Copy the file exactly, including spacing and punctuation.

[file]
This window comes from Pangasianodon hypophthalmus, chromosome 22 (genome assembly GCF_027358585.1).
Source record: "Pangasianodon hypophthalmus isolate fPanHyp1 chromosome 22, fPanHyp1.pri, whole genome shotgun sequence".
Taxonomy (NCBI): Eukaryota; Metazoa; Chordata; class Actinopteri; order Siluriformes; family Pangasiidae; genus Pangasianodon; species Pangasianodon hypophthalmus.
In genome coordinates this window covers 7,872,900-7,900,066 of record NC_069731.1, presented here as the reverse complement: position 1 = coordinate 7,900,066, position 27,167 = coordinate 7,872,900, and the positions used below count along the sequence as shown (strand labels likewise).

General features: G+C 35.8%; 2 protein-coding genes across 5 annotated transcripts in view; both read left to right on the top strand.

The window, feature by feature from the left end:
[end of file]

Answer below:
This window comes from Pangasianodon hypophthalmus, chromosome 22 (genome assembly GCF_027358585.1).
Source record: "Pangasianodon hypophthalmus isolate fPanHyp1 chromosome 22, fPanHyp1.pri, whole genome shotgun sequence".
Taxonomy (NCBI): Eukaryota; Metazoa; Chordata; class Actinopteri; order Siluriformes; family Pangasiidae; genus Pangasianodon; species Pangasianodon hypophthalmus.
In genome coordinates this window covers 7,872,900-7,900,066 of record NC_069731.1, presented here as the reverse complement: position 1 = coordinate 7,900,066, position 27,167 = coordinate 7,872,900, and the positions used below count along the sequence as shown (strand labels likewise).

General features: G+C 35.8%; 2 protein-coding genes across 5 annotated transcripts in view; both read left to right on the top strand.

The window, feature by feature from the left end: